Recursion Pharmaceuticals is using robots to find treatments for rare diseases like sickle cell anemia and cystic fibrosis. » Read More
By: Alice Yan
Despite being banned on the mainland, the business of surrogacy is thriving, the SCMP reports. » Read More
By: Diana Pryor, CNBC news associate
Lyme disease testing could be revolutionized thanks to new nanotrap technology that detects the disease in a whole new way. » Read More
New health insurer Oscar will pay customers up to $20 per month to meet goals offered up by a free wearable fitness device.
Google-backed genetic testing service 23andMe is launching in the U.K., with the CEO pledging that data would not be shared with Google.
According to USDA, net farm income is forecast to be $58.3 billion in 2015. That's far worse than the government's February outlook.
Texas Health Presbyterian Hospital said both the nurses and the doctors knew the patient's travel history, but released him, the New York Times reports.
The US Peace Corps said it was withdrawing 340 volunteers from Liberia, Sierra Leone and Guinea due to the spreading Ebola virus across West Africa.
Genetics startup 23andMe said it is one step closer to resuming sales of its full-fledged health product.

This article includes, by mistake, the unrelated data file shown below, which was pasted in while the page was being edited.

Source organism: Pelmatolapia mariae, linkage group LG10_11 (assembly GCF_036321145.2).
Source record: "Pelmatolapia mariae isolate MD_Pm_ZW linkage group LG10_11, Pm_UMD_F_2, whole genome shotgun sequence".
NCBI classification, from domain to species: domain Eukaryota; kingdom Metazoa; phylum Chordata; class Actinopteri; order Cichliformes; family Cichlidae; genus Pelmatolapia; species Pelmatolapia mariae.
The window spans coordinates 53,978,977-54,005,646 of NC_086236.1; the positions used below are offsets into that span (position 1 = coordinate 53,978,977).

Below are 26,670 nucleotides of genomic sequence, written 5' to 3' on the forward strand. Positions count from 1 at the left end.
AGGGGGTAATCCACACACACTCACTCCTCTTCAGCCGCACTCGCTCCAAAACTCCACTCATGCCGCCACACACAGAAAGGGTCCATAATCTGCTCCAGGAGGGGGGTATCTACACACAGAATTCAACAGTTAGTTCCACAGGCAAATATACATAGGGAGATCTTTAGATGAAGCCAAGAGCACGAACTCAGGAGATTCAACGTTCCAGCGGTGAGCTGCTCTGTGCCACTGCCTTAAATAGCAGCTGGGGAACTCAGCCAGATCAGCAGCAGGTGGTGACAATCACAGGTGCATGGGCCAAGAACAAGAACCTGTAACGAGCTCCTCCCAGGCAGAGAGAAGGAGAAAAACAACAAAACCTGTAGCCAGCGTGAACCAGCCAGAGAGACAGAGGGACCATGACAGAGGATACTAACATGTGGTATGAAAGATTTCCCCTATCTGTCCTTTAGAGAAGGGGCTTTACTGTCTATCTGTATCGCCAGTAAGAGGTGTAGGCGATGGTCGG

Apple is expanding to medical technology. The company is recruiting a team of medical executives and has offered hints of the iWatch and others.
CNBC's Eunice Yoon speaks to a medical practitioner from China's "barefoot" doctor program and an American investor running a high-end hospital in Beijing.
CNBC's Eunice Yoon examines the issues behind China's ailing health care system - one that is falling short of people's needs and burdening the public with rising costs.
A massive prescription database is hoping it can introduce clarity and transparency to the prescription drugs market.
Maryland is close to dropping its $125.5 million online health care insurance exchange, according to a report by The Washington Post.
Private equity firm Carlyle Group said it would buy Johnson & Johnson's diagnostics unit for $4.15 billion.
Penis pumps cost the US government Medicare program $172 million between 2006 and 2011, about twice as much as the consumer would have paid at retail.
The Obama administration is replacing CGI Federal, its main IT contractor for the glitch-prone HealthCare.gov.
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